Being human, though, I occasionally picked the wrong button in the dialog, meaning some tracks weren’t reported or were reported in error. Ah well. I was still left with a playlist of about 570 tracks.

A musical interlude

Since creating it in mid-December, I’ve been listening to the playlist and marking my favourite tracks so I could buy them on iTunes. There’s too many to do by hand, so a bit of automation is called for.

Dragging a track from the Spotify client gives you an http://open.spotify.com/track/… URL. Opening it in a browser will likely get you the newfangled web player, which isn’t much use, but tools such as curl still return the source to the detail view you used to get. We’ll use this to turn the URLs back into track titles and artist names, and from there into iTunes links.

 3import os
 4import sys
 5import requests
 6from bs4 import BeautifulSoup as bs
 8spot_path = os.path.join(os.getcwd(), sys.argv[1])
 9itunes_search = 'https://itunes.apple.com/search?term={}&country=gb'
11with open(spot_path) as spot_file:
12  spot_links = spot_file.read().splitlines()
15def spotify_to_itunes(link):
16  spot_soup = bs((requests.get(link)).text)
17  title = spot_soup.h1.text
18  artist = spot_soup.h2.a.text
19  plussed = '+'.join([title, artist]).replace(' ', '+')
20  itunes_response = requests.get(itunes_search.format(plussed))
21  if itunes_response.json()['resultCount']:
22    return itunes_response.json()['results'][0]['trackViewUrl']
23  else:
24    return ' '.join([artist, title])
26for line in spot_links:
27  print(spotify_to_itunes(line))

Dragging several tracks from Spotify gives you URLs separated by newlines, which I saved to a file that is read and split in lines 11 & 12. We iterate over each URL at the end of the script, printing the result of passing the URL to spotify_to_itunes, which does the hard work.

We get the source for the track’s detail view in line 16 and pull out the title and artist, which are joined and the spaces replaced with plus signs in line 19 to make the string URL safe — like in the previous script.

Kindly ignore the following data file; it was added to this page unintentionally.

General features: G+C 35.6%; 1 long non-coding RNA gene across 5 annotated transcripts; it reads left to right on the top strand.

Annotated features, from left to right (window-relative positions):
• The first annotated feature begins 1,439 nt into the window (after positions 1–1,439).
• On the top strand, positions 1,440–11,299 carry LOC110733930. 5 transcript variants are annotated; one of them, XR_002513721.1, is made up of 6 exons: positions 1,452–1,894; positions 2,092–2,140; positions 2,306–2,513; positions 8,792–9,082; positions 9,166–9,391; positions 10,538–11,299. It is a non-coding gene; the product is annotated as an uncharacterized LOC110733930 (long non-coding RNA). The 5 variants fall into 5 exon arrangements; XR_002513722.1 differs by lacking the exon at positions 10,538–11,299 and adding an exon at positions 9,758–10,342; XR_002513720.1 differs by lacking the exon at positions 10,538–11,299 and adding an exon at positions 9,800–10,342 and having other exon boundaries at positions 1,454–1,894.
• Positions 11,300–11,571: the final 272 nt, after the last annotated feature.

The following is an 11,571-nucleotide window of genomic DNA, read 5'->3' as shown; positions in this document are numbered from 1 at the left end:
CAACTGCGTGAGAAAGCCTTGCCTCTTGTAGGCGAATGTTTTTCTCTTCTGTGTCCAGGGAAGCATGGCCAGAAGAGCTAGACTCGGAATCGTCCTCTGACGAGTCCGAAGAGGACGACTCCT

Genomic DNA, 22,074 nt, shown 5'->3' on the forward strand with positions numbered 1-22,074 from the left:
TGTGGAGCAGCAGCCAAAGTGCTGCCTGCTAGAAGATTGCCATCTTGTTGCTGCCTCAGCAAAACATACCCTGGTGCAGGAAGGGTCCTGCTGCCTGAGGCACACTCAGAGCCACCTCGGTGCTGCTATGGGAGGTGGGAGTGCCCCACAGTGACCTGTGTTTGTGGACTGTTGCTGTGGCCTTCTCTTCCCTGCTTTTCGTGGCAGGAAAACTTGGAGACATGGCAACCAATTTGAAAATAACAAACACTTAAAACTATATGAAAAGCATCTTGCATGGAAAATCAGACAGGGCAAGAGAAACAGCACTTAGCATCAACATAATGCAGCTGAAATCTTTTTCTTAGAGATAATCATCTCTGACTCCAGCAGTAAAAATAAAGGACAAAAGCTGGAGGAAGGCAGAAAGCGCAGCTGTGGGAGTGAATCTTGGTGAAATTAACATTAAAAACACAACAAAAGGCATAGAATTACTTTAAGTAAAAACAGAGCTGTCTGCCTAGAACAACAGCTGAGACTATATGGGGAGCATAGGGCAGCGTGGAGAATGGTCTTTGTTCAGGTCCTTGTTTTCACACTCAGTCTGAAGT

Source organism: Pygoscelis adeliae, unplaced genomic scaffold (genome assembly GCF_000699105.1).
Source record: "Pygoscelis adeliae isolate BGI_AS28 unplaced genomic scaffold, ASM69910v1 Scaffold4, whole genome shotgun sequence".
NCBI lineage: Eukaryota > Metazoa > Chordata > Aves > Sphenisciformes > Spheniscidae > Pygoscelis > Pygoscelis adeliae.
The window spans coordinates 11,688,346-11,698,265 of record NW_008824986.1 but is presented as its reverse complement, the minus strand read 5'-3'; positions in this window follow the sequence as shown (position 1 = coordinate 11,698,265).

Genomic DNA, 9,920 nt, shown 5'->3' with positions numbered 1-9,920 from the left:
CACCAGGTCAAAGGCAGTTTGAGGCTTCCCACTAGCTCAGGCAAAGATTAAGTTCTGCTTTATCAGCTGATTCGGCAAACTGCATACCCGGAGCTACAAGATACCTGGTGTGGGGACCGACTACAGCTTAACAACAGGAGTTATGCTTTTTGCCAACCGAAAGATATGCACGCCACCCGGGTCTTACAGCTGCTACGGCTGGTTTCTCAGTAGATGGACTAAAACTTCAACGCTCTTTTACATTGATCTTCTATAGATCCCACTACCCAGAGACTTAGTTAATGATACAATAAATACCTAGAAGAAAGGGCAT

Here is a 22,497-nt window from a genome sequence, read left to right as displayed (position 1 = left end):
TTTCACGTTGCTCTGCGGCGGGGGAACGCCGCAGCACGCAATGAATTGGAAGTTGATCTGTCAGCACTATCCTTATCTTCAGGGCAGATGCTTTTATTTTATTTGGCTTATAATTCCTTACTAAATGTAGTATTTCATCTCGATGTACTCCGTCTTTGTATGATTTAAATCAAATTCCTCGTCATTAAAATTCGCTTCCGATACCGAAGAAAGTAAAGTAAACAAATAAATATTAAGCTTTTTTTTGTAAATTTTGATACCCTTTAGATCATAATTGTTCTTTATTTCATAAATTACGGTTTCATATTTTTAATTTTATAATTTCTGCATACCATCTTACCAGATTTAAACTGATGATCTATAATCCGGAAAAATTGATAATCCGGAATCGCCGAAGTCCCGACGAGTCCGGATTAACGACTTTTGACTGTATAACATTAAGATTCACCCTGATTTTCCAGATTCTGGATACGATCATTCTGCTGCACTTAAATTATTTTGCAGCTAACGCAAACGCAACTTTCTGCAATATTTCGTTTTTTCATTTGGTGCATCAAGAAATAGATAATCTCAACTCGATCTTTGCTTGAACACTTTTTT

This combined string is used to search the iTunes catalogue (line 20, with the URL in line 9). If there are any results we return the URL for the top hit, otherwise we return the artist name and track title so it can be looked up manually.

Taking the URL for the top iTunes result is potentially hazardous, but here I’m happy enough to put my faith in its search. Also the script takes two requests to process each track (lines 16 & 20) so it is slow, but as it only needs to be run once so I don’t think it really matters.

I decided not to rig up the AppleScript side here, because in my mind it doesn’t require the same kind of industrial processing. At this point it’s a matter of taking time to listen to the track previews and decide which to buy.

Also in contrast to the previous scripts, I print to stdout here instead of writing directly to a file. I don’t have reason for this but I guess partly it’s because there’s no data structure to preserve, just a set of lines to transform.

At this point I’ve run the script and redirected the output to a file. My plan is open it in BBEdit and use ⌘L to select each, send it to LaunchBar (using the Instant Send feature) and open the URLs in Safari and the leftover tracks in iTunes’s search. Thankfully the iTunes links just load a web preview and don’t activate iTunes itself.

I’ve done this already with the tracks in the reported file, run through a modified version of the above script. It works reasonably well.

Wrapping up

While writing (and re-writing) this post I began to doubt its value. These aren’t polished scripts and this shouldn’t be taken as a guide, but at the same time it is how I solved the problem. Examining the choices made — however little thought went into them — has been instructive for me and hopefully will give people facing similar problems something to think about.

And while I’d hesitate to call this a real problem, the cobbled-together solution has at least produced something I’m still listening to after two months.